The US economy gained 162,000 jobs last month, the most in three years, according to the latest figures from the Labor Department. Far from a recovery, however, the figures reveal a stagnant economy with mass long-term unemployment and a continual decline in wages.
The official unemployment rate remained at 9.7 percent. Even by government estimates, the rate is expected to stay at or above 10 percent for months, if not years.
Approximately 48,000 jobs added in March were temporary hires as part of the US census. According to some estimates,150,000 jobs have to be created every month in order to keep up with population growth. Combining these two figures erases the jobs gain.
The broadest measure of unemployment, which includes “discouraged” workers who have left the labor market and people working part-time because there are no full-time jobs, increased to 16.9 percent. This was the third consecutive monthly increase of this figure.
Long-term unemployment continues to rise, as millions of people have been unable to find jobs for months or years. More than 6.5 million have been out of a job for at least six months, up 414,000 from last month, and an all-time high. The average length of unemployment also rose to the highest level on record going back more than six decades—31 weeks.
An article in the Wall Street Journal Friday noted that the problem of long-term unemployment “is markedly worse in this recession than even in the deep slide of 1981 and 1982.” At the peak of the earlier crisis, the percent of unemployed out of work for six months or more was 26 percent, compared to over 40 percent today.
Many of the long-term unemployed will see the cut-off of their benefits and health care this week, as the Senate failed to pass an extension of benefits before taking a two-week recess.
A vast portion of American society is either unemployed or underemployed. About 15 million people are without jobs and look for work every week. Another 9.1 million work part-time because full-time work is not available. And millions more have simply given up looking for work.
The US economy has lost 8.4 million jobs since the start of the downturn, and would need to create 10.8 million jobs for the unemployment rate to return to pre-recession levels.
Wages are also stagnant, as employers have seized on mass unemployment to cut costs and boost profits. Average hourly wages fell by 0.1 percent in March, without taking into account inflation. When inflation is taken into account, average weekly wages fell by 2.2 percent in the third quarter of last year, the latest figures for which data is available.
March’s tepid job growth does not represent, as Obama termed it, “turning the corner” and the beginning of a sustained recovery in jobs. Even by the Obama administration’s own estimates, the US economy will not reach its pre-crisis level of unemployment for another seven years, if ever.
Obama met the jobs report with a speech at a lithium-ion battery plant in Charlotte, North Carolina. The White House had a propaganda video prepared beforehand, featuring interviews from workers at the company, Celgard, who had been rehired after their employer received money from the stimulus bill.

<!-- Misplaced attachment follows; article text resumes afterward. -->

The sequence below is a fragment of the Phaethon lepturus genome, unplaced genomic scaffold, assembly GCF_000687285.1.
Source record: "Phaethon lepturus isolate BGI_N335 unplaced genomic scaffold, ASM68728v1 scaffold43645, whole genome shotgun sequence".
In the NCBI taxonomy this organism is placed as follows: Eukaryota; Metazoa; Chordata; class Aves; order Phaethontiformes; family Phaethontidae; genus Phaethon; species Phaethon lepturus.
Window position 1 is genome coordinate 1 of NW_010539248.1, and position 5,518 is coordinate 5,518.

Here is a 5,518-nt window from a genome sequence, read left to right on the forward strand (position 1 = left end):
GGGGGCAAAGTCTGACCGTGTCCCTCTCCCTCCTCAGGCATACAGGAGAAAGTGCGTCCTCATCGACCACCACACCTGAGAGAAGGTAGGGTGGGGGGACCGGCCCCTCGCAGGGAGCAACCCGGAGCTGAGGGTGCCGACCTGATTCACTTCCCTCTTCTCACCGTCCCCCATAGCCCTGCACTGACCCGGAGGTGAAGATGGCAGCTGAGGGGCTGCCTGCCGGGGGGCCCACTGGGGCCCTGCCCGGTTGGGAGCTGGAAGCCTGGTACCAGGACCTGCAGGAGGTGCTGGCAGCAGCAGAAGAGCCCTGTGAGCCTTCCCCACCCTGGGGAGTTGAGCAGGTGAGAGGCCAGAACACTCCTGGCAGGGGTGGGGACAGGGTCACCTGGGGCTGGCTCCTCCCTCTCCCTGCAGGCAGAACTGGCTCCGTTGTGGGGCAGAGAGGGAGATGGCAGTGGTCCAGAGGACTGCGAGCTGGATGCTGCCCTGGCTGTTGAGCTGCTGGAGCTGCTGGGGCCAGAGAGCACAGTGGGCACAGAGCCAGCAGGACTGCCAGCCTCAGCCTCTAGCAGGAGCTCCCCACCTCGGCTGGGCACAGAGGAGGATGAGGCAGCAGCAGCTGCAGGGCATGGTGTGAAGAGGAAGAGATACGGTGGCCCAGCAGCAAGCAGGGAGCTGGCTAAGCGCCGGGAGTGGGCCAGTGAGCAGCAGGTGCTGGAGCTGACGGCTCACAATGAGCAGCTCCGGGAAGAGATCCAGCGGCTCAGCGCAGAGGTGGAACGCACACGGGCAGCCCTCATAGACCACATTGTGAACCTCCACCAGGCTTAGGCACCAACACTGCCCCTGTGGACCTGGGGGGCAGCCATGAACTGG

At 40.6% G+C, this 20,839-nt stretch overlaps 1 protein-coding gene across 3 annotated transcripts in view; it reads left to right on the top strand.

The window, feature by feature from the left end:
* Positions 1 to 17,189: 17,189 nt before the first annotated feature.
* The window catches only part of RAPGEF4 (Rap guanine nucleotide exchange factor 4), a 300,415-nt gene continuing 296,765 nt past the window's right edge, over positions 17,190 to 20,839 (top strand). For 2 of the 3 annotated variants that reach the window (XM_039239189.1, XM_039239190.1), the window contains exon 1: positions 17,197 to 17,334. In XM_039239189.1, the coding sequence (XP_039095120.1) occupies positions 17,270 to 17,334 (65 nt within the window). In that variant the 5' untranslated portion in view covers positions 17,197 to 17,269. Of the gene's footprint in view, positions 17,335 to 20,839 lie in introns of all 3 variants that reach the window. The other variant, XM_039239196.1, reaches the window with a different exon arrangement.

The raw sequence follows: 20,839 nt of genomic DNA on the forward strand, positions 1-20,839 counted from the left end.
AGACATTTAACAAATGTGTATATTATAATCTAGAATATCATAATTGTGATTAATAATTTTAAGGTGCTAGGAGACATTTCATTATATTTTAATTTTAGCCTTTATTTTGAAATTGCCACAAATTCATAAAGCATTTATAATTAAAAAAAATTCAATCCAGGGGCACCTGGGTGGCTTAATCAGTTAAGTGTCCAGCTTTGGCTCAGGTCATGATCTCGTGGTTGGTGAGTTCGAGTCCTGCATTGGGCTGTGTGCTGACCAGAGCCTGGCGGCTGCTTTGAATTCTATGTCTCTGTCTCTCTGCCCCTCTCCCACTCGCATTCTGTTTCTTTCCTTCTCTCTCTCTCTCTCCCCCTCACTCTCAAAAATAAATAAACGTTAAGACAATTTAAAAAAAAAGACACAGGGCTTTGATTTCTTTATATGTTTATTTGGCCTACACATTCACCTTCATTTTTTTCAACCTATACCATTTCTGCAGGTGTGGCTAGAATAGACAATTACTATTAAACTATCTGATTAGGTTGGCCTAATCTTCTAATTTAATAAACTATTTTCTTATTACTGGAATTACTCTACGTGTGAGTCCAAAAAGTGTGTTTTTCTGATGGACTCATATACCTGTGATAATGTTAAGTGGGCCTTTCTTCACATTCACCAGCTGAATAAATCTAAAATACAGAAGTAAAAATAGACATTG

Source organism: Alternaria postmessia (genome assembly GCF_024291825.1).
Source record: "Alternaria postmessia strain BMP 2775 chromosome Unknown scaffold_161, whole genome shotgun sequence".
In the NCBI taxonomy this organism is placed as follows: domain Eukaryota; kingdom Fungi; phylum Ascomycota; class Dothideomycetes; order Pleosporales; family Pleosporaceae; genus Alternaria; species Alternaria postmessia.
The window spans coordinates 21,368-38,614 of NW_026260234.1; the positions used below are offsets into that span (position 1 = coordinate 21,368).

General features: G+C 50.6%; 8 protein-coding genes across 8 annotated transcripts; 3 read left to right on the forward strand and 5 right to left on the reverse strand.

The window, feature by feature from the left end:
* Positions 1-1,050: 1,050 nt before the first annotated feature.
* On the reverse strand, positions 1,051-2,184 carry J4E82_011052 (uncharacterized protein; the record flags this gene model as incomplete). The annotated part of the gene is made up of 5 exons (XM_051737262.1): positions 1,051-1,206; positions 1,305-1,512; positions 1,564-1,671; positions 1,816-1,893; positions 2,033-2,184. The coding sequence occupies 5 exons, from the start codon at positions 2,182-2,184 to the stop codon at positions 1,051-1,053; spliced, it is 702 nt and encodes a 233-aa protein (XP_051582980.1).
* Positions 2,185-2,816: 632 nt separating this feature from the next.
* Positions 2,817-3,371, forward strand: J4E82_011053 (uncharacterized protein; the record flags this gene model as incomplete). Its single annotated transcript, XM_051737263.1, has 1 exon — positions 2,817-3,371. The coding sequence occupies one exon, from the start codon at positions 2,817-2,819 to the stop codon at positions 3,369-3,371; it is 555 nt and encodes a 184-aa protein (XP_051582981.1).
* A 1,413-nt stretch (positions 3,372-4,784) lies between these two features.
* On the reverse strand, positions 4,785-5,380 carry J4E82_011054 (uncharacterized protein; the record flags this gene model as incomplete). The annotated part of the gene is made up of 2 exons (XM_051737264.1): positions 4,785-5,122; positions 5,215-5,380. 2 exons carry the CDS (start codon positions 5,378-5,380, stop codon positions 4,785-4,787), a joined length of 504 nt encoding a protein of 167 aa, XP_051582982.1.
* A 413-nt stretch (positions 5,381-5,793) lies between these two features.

Obama used the speech to insist once again that there would be no federal jobs program to address the unemployment crisis. “The true engine of job growth in this country has always been the private sector, businesses like Celgard,” he said. “What government can do is create the conditions for companies to succeed.”
Indeed, the main component of the “recovery” has been in the profit levels of corporations, aided by the Obama administration. Corporate profits, which are highest when workers are overexploited and underpaid, grew explosively in 2009. The Obama administration’s various “jobs” programs, including the $750 billion stimulus bill, have gone in large part into subsidies to businesses like Celgard.
The growth of exploitation is reflected in a dramatic increase in labor productivity. Last month the Labor Department announced that labor productivity increased at a rate of 6.9 percent, meaning that, on average, people are working 7 percent harder now than they were a year ago.
All of this has taken its toll on the working class. A study of court records found that there were 158,000 personal bankruptcy filings in March, an increase of 35 percent since February, and up 20 percent from the same time last year.
The housing situation is even worse. In 2009 there were 2.8 million foreclosures, but RealtyTrac.com, a property marketplace, expects another 4.5 million people to lose their homes next year.
The Obama administration is presiding over a job-cutting offensive on all levels of the government. States and cities are facing record budget deficits and are responding by slashing social programs and jobs. Leaving aside temporary census hiring, the government sector shrank dramatically in March, including 3,500 postal jobs, 5,000 state government jobs, and 4,000 in local government.
But even more job cuts are coming. Employers announced plans in March to cut 67,611 jobs according to Challenger, Gray & Christmas. This is a 61 percent increase from February. Planned layoffs in the government sector amounted to an astounding 75 percent of total job losses. The US Postal Service is leading other services, announcing that it would reduce its workforce by 30,000 this year.
Far from creating jobs, the Obama administration’s program is to foster an economic environment with high unemployment, low social spending, and falling wages. This is done in the direct interest of boosting the profits of corporations.